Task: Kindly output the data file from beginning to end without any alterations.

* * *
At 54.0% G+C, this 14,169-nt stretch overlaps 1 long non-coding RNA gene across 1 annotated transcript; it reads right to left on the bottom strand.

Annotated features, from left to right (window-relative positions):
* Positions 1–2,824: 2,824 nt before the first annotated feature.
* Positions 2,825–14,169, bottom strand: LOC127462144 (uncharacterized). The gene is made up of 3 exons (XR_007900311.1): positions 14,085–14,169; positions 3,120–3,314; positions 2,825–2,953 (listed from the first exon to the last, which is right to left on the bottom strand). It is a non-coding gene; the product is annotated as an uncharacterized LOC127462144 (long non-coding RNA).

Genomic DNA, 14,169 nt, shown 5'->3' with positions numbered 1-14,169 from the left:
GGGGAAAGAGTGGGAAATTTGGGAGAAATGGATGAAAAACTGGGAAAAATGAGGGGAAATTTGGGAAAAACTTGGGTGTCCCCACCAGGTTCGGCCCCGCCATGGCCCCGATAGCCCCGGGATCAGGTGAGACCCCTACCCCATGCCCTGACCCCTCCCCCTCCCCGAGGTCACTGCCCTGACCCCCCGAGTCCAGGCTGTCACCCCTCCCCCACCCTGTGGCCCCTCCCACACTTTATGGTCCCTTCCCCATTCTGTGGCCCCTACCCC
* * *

At 54.0% G+C, this 14,169-nt stretch overlaps 1 long non-coding RNA gene across 1 annotated transcript; it reads right to left on the bottom strand.

Annotated features, from left to right (window-relative positions):
* Positions 1–2,824: 2,824 nt before the first annotated feature.
* Positions 2,825–14,169, bottom strand: LOC127462144 (uncharacterized). The gene is made up of 3 exons (XR_007900311.1): positions 14,085–14,169; positions 3,120–3,314; positions 2,825–2,953 (listed from the first exon to the last, which is right to left on the bottom strand). It is a non-coding gene; the product is annotated as an uncharacterized LOC127462144 (long non-coding RNA).

Genomic DNA, 14,169 nt, shown 5'->3' with positions numbered 1-14,169 from the left:
GGGGAAAGAGTGGGAAATTTGGGAGAAATGGATGAAAAACTGGGAAAAATGAGGGGAAATTTGGGAAAAACTTGGGTGTCCCCACCAGGTTCGGCCCCGCCATGGCCCCGATAGCCCCGGGATCAGGTGAGACCCCTACCCCATGCCCTGACCCCTCCCCCTCCCCGAGGTCACTGCCCTGACCCCCCGAGTCCAGGCTGTCACCCCTCCCCCACCCTGTGGCCCCTCCCACACTTTATGGTCCCTTCCCCATTCTGTGGCCCCTACCCC